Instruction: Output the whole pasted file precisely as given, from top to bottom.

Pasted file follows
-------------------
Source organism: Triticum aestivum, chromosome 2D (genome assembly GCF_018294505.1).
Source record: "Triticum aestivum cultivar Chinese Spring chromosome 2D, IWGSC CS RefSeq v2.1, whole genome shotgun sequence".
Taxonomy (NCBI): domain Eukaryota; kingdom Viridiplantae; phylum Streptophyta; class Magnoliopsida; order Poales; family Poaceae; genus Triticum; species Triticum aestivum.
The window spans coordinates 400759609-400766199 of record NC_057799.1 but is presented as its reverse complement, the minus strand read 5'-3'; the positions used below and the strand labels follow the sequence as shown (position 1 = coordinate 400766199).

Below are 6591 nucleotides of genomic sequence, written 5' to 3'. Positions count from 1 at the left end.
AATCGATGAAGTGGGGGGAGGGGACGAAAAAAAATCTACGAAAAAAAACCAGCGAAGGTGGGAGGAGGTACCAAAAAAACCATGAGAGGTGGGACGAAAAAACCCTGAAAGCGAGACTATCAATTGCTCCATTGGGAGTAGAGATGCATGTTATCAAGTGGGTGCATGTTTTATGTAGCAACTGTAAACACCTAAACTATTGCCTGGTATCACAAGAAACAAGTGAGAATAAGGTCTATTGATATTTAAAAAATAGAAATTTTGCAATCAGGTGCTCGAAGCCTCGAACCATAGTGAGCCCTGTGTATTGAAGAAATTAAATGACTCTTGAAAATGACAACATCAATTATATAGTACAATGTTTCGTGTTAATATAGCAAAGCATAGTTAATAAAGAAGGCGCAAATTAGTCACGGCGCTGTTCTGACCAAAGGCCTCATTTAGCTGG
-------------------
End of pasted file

Source organism: Triticum aestivum, chromosome 2D (genome assembly GCF_018294505.1).
Source record: "Triticum aestivum cultivar Chinese Spring chromosome 2D, IWGSC CS RefSeq v2.1, whole genome shotgun sequence".
Taxonomy (NCBI): domain Eukaryota; kingdom Viridiplantae; phylum Streptophyta; class Magnoliopsida; order Poales; family Poaceae; genus Triticum; species Triticum aestivum.
The window spans coordinates 400759609-400766199 of record NC_057799.1 but is presented as its reverse complement, the minus strand read 5'-3'; the positions used below and the strand labels follow the sequence as shown (position 1 = coordinate 400766199).

Below are 6591 nucleotides of genomic sequence, written 5' to 3'. Positions count from 1 at the left end.
AATCGATGAAGTGGGGGGAGGGGACGAAAAAAAATCTACGAAAAAAAACCAGCGAAGGTGGGAGGAGGTACCAAAAAAACCATGAGAGGTGGGACGAAAAAACCCTGAAAGCGAGACTATCAATTGCTCCATTGGGAGTAGAGATGCATGTTATCAAGTGGGTGCATGTTTTATGTAGCAACTGTAAACACCTAAACTATTGCCTGGTATCACAAGAAACAAGTGAGAATAAGGTCTATTGATATTTAAAAAATAGAAATTTTGCAATCAGGTGCTCGAAGCCTCGAACCATAGTGAGCCCTGTGTATTGAAGAAATTAAATGACTCTTGAAAATGACAACATCAATTATATAGTACAATGTTTCGTGTTAATATAGCAAAGCATAGTTAATAAAGAAGGCGCAAATTAGTCACGGCGCTGTTCTGACCAAAGGCCTCATTTAGCTGG